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Throughout the history of the central Great Plains region, there have been cycles and factors that affect the lives of those who live here. These factors have always produced results that we can see later.

dark clouds hang over farmer inspecting corn
There were dark clouds hanging over agriculture during the 1970s and 80s.
From the 1989 NET Television program, Centennial Summer

Some factors are natural — like the cycle of wet years and dry years. This "drought cycle" results in a pattern of good times followed by bad times for the plants, animals and humans living on the Plains. We can see that in the archaeological record where the indications of plains Indian settlements disappears between roughly C.E. 1400 and 1600.

Other factors affecting life on the Plains are man-made — like the cycles of economic activity and the progress of technology. In the 1970s and 80s, a combination of factors resulted in a period when farmers across the Midwest could no longer stay in business, and that produced profound changes in the social landscape of the region.

Throughout the 1970s and 80s, agriculture was in crisis.
From the 1990 NET Television program, After the Last Harvest

This period is known as the farm crisis. There were several factors that came together to create the crisis.


  • Technology. One major factor was advancements in the technological of farming. New machines, crops, pesticides and irrigation resulted in greater efficiency — it took fewer farmers to produce the same amount of food in the 1970s. In 1940, one American farmer produced enough food to feed 15 people; by 1960 one farmer could feed 65 people.

  • Expansion through borrowing. To take advantage of the new technology, farmers felt the pressure to grow larger, to farm more ground with more expensive machines and techniques. They bought more land. They bought new machines. They paid more for seeds, fertilizers, pesticides and services. Many paid for this new technology by borrowing money from banks. In the early 70s, they were able to grow more, and the prices for their crops were high enough to support the expansion.

  • A good economy. During the mid 1970s, economic factors were good — interest rates were relatively low, so farmers could borrow cheaply. People in foreign countries wanted American food and had the money to pay for it, so foreign markets became important to the farmers. And prices for their land seemed reasonable.

  • Governmental policies. Some critics argue that tax laws and price support programs have favored large factory farms (owned by corporations) over family farms. They say that increasing corporate concentration has squeezed family farmers out of the market.
harvesting in Nebraska in the 1980s
Harvesting in Nebraska in the 1980s.
From the 1989 NET Television program, Centennial Summer

What changed in the late 1970s & 80s.

  • The economy went bad. The economy moves in cycles. In this time period, economic factors starting going down, which forced interest rates up — farmers had to pay more for the loans they needed to operate each year. In addition, people tend to buy less during bad economic times, so the prices paid for farm commodities went down.

  • Foreign markets dried up, driving prices down further. In 1980, Russia invaded Afghanistan. The U.S. protested, and Pres. Jimmy Carter stopped the shipment of farm products to Russia in response to the invasion. That embargo on farm products hurt the farm export market. And then, other countries ran into hard economic times as well. U.S. farmers could not sell as many goods overseas as they had been.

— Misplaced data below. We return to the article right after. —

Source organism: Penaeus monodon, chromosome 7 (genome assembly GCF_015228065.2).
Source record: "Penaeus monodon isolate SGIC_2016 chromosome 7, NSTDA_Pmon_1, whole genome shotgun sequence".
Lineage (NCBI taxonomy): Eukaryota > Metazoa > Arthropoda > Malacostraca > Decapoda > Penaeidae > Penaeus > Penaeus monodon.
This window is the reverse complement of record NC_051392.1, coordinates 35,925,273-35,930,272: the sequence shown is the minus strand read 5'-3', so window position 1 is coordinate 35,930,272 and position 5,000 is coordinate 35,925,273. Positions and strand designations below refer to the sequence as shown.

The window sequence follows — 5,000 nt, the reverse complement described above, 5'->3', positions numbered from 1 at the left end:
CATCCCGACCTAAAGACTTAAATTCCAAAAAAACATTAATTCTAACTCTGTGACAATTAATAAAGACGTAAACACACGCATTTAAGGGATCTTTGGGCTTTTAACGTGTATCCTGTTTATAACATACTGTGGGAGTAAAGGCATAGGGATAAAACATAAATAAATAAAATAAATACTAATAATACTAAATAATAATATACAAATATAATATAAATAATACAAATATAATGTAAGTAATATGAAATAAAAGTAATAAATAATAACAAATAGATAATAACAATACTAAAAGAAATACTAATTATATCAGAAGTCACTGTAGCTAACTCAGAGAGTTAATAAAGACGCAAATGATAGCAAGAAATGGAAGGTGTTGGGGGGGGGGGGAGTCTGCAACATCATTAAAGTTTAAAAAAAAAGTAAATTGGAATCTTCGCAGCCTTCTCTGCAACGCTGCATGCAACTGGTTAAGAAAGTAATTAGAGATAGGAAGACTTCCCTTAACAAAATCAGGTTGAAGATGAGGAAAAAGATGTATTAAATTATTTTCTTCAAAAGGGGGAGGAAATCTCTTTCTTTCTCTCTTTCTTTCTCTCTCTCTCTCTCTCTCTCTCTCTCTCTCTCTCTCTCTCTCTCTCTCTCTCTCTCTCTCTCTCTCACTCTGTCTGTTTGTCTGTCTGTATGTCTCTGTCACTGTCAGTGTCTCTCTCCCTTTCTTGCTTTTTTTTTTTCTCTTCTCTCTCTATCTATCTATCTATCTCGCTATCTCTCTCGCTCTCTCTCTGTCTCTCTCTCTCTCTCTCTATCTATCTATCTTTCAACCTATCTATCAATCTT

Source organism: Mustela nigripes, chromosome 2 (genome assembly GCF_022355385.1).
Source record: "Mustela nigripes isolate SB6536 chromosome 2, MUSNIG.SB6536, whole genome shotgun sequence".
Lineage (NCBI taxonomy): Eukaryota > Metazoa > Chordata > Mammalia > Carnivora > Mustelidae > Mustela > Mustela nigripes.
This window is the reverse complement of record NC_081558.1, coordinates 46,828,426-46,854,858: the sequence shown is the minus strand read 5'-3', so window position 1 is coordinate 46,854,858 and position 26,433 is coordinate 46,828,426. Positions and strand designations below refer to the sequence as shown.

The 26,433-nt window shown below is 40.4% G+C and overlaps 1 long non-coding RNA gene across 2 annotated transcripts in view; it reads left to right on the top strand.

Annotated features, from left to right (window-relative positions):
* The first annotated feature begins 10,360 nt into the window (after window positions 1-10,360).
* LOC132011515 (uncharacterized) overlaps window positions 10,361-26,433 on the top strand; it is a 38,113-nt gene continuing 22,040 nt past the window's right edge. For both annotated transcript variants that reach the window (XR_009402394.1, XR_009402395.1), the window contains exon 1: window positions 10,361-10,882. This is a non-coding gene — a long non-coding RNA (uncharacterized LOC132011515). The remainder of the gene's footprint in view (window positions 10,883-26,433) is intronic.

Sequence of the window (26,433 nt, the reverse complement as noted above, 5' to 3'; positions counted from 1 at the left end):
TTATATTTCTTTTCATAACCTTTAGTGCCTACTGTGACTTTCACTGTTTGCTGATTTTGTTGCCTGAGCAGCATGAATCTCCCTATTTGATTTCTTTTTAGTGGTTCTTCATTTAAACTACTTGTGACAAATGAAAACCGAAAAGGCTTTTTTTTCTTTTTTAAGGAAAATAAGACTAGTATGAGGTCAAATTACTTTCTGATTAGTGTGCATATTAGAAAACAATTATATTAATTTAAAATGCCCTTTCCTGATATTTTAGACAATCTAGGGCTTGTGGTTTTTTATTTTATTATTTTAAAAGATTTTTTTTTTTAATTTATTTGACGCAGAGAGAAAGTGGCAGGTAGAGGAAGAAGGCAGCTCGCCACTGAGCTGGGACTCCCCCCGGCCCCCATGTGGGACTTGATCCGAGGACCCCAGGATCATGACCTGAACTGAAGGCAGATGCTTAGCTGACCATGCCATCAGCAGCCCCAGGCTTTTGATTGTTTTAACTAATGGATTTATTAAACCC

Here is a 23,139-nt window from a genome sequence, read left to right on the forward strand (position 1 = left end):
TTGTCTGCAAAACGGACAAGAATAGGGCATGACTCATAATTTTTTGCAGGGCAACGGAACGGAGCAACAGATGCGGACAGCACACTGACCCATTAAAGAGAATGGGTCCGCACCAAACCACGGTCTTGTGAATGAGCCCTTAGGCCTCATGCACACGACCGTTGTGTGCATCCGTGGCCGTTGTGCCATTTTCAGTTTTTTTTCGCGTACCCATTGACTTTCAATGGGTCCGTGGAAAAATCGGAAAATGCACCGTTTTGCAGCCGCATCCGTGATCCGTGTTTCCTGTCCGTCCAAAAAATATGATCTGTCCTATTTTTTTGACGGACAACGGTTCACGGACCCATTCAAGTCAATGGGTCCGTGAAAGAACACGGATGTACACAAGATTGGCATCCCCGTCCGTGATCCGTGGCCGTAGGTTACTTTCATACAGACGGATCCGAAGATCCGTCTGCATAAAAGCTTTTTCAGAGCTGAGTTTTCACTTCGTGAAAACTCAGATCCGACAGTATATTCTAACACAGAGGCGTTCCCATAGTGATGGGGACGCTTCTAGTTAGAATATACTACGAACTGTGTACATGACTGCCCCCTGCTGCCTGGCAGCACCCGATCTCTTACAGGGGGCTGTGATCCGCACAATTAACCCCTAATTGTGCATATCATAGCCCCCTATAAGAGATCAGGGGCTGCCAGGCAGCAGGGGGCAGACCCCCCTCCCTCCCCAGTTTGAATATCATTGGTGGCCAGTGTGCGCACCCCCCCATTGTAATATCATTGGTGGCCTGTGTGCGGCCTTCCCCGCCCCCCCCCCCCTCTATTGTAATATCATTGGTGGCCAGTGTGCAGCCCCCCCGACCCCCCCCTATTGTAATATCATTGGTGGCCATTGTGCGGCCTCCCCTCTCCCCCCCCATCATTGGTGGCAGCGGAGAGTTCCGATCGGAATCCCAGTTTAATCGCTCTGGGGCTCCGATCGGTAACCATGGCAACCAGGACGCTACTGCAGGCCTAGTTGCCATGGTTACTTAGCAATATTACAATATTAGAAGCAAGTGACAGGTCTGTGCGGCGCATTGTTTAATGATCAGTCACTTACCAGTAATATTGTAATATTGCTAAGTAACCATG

• Debts piled up. With less demand and lower prices for their products, many American farmers had no way to pay back the banks for the loans they had taken out. Many borrowed even more money, hoping that better crops and prices would rescue them in a year or two. It didn’t happen.
A sad farm family during a strike in the 1980s
A farm family who lost their land attending a strike in the 1980s.
From the 1990 NET Television program, After the Last Harvest


The 1980s was a period when thousands of farm families lost their farms because of low farm prices and overwhelming debt. Farming was in a crisis. For a period of time it was almost impossible to open a newspaper or turn on the television without facing images of farm auctions and foreclosure sales. Many of the farmers who were able to survive the 1980s have had to find work off the farm to supplement their meager farm incomes. There were specific results.

  • Rural populations declined. Actually, the farm crisis of the 70s and 80s accelerated a process that had been going on for some time. In 1935 the number of farms in the United States reached an all-time high of 6.8 million farms. By the mid-1980s, there were only 2.2 million farms. By 1989, farm residents made up only 1.9 percent of the total U.S. population.

  • Rural communities grew older. Young farmers often need to borrow large sums to get started. They are the first to go out of business when times are tough. Also, as more and more people leave rural areas, there are fewer jobs in towns available to the young. So young people move away to cities where the jobs are. The result is a "graying" of communities in the central Plains. If these trends continue — declining rural populations, migration of young adults to urban areass, and an increasing concentration of the elderly in rural areas — many counties in Nebraska will be hard-pressed to sustain their economy, schools and government services in the future.

In this section, we’ll tell the story of the farm crisis and the beginnings of possible new economic opportunities. The same technology that threatens farming on the Plains may offer new ways to make money and revitalize the area.

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